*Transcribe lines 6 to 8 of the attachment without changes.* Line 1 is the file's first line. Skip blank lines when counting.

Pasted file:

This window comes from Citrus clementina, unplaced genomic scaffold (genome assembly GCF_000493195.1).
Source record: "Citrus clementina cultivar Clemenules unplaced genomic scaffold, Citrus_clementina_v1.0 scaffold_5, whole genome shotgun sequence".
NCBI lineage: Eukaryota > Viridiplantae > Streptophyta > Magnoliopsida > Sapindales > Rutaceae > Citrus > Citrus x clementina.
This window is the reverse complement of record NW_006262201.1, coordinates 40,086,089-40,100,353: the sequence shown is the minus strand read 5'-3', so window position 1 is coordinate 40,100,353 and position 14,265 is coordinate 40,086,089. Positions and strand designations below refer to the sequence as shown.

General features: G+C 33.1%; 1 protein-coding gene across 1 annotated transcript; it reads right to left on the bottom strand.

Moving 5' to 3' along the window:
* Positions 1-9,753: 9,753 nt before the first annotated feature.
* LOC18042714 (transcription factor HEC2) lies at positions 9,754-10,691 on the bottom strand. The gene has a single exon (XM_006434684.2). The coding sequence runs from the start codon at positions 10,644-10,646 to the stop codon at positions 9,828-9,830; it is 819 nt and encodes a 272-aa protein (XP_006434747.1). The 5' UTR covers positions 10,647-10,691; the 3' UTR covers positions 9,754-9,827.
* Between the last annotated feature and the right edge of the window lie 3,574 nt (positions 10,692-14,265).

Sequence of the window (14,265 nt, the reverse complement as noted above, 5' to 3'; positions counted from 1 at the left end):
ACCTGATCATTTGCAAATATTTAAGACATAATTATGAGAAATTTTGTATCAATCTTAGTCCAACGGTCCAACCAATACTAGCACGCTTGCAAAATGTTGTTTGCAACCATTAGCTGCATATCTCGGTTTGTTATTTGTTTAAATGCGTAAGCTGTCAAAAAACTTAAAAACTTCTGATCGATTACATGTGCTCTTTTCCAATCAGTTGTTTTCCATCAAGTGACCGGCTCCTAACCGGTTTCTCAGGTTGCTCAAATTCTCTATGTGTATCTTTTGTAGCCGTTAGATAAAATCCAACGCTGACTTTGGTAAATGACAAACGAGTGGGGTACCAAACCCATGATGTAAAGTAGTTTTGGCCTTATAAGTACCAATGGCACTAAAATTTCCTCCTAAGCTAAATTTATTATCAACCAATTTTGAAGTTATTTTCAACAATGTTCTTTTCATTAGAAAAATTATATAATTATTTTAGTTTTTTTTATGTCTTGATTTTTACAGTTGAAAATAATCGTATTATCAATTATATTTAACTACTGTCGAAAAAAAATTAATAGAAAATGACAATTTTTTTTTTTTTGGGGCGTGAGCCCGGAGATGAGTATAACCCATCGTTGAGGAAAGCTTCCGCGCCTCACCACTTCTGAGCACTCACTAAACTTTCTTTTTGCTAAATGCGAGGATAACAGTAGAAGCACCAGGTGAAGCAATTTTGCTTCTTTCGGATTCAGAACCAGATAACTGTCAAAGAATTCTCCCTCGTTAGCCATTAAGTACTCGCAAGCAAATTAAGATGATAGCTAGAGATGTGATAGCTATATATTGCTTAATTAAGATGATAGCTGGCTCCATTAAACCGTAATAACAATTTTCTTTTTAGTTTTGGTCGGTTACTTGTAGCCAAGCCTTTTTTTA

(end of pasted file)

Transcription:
Moving 5' to 3' along the window:
* Positions 1-9,753: 9,753 nt before the first annotated feature.
* LOC18042714 (transcription factor HEC2) lies at positions 9,754-10,691 on the bottom strand. The gene has a single exon (XM_006434684.2). The coding sequence runs from the start codon at positions 10,644-10,646 to the stop codon at positions 9,828-9,830; it is 819 nt and encodes a 272-aa protein (XP_006434747.1). The 5' UTR covers positions 10,647-10,691; the 3' UTR covers positions 9,754-9,827.